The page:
Diversity is more than an Abacus

Diversity is the latest buzzword. Whether you are a professional, a company or a government body: all of us are expected to have an opinion, or much rather an outlook on diversity. I can see why. Predicting that the future will be ‘diverse’, in any case more ‘diverse’ that it is now, is a safe bet. And the big question is of course: what do we have to do, and give up, to successfully be a part of this diverse future?

I fully embrace that future and the concept of diversity, and I enjoy nothing more than bringing together people of different backgrounds, ages and personalities to work as a team. That is precisely why I keep a vigilant eye on people that, in my opinion, abuse the term ‘diversity’. When diversity becomes an artificial mold, a straight jacket of percentages, we are not breaking down prejudice and exclusion, but reaffirming it. Instead of truly seeing an individual and their unique set of traits, now a politically correct ratio or allocation determines whether someone will be in or out, because of the group they belong to.

At that point we are just fighting discrimination with more discrimination. That doesn’t get us anywhere.

Diversity is more that an Abacus. It is about the power of individual differences. About acknowledging those differences. And about investing in those differences. People do not only differ in skin tone or cultural background, but also in education, age, character and talent and all these aspects contribute to diversity. In my own company, when someone shows talent for being precise and isn’t that good with words, I will mostly focus on nurturing that aptitude for accuracy to make him or her stronger. And vice versa, I will stimulate someone who is verbally strong and lacks in the accuracy department, to develop an even better way with words.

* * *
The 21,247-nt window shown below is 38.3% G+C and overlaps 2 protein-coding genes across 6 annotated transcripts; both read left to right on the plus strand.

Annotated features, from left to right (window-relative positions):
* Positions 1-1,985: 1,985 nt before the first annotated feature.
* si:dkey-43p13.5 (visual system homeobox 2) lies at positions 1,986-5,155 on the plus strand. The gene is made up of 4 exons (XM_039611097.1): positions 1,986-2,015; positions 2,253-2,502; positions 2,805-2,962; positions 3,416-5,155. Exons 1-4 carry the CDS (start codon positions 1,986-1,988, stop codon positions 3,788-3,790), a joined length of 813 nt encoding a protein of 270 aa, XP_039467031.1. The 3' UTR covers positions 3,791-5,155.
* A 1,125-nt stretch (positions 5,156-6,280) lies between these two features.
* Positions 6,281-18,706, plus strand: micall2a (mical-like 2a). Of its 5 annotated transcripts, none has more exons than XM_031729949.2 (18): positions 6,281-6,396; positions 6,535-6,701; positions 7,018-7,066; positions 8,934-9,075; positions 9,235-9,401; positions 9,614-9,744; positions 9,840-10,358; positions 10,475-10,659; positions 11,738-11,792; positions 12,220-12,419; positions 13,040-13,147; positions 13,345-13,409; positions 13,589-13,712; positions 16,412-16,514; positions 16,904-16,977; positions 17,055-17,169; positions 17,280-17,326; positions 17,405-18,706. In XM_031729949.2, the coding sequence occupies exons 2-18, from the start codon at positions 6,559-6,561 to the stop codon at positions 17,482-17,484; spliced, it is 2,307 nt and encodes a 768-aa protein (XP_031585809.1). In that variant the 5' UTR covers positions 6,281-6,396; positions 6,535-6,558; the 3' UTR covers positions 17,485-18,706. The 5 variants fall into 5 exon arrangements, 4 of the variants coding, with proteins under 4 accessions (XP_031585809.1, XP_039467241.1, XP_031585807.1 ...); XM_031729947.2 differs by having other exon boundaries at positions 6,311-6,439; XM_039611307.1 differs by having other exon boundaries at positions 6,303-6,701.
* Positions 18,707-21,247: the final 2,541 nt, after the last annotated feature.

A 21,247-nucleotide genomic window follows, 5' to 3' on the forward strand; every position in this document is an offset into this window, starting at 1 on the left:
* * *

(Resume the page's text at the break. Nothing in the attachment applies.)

Diversity is not a preset route to a prescribed desired end result. It can only be achieved through the continuously focusing on, trusting in and nurturing of  individual talents of team members, regardless of their skin tone or background.

And yes, when I look at all those white, male, interchangeable middle aged men that are reigning over multinationals right now, and at the tunnel vision that they collectively suffer from, I get it that the  concept of celebrating and nurturing differences has not yet landed everywhere.

But driven and optimistic as I am, I say: ‘oh well, the mono culture is just sputtering a bit.’